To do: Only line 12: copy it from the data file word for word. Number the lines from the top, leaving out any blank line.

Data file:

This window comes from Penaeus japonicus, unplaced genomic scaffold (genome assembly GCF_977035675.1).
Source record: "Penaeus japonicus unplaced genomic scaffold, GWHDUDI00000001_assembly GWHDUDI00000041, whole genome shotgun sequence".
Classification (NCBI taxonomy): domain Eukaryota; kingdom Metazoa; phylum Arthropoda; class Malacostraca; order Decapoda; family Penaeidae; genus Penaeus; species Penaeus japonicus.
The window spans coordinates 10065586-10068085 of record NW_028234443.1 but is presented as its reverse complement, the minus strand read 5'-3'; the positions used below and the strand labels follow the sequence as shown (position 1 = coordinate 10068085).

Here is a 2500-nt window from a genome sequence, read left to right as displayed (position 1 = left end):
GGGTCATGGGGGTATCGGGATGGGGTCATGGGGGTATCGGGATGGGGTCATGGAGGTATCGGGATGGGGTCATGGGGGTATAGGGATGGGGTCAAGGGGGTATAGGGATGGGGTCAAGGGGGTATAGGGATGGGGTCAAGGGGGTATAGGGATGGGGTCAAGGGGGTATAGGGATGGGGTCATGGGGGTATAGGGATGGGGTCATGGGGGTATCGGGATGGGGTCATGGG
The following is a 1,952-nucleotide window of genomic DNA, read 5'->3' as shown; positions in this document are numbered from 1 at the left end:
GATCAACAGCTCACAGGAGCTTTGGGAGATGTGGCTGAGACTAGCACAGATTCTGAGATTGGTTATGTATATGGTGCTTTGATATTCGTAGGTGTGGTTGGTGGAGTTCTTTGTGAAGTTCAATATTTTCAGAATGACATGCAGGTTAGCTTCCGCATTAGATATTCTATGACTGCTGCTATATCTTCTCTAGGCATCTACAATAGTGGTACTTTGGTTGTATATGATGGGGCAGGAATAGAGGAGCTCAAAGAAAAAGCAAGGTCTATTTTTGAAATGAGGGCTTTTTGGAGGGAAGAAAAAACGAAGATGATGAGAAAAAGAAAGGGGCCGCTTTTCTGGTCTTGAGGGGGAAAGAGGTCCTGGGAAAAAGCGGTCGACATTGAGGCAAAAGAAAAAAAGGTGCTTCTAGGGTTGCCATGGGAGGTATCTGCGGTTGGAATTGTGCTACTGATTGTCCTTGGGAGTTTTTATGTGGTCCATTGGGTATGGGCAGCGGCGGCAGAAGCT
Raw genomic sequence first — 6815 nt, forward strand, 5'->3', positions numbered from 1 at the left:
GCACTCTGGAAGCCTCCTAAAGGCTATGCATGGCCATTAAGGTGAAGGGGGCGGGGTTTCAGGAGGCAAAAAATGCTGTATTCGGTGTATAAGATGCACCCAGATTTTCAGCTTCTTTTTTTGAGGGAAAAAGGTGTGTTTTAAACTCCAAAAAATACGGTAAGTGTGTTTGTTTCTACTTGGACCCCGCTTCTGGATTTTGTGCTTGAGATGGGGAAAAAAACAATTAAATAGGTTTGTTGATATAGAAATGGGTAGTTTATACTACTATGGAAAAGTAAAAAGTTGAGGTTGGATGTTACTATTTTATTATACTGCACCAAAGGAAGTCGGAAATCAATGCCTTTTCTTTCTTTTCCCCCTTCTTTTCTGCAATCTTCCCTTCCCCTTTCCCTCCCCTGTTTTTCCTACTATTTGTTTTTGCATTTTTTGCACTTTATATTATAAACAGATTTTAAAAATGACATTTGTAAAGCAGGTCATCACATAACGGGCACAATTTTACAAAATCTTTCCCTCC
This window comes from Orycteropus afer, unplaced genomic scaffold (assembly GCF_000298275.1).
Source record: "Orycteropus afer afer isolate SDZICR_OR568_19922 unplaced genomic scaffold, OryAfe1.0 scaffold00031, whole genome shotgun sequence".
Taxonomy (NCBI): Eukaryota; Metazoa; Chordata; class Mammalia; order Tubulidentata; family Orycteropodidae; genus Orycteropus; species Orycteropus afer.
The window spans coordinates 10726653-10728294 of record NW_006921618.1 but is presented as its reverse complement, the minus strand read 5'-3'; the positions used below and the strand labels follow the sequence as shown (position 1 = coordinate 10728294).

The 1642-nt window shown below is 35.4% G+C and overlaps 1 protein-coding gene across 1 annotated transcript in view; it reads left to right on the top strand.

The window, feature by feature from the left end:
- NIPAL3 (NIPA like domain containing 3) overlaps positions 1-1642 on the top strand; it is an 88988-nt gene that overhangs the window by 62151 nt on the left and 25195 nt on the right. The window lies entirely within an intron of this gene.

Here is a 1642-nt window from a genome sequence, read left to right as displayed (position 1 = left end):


Source record: "Orycteropus afer afer isolate SDZICR_OR568_19922 unplaced genomic scaffold, OryAfe1.0 scaffold00031, whole genome shotgun sequence".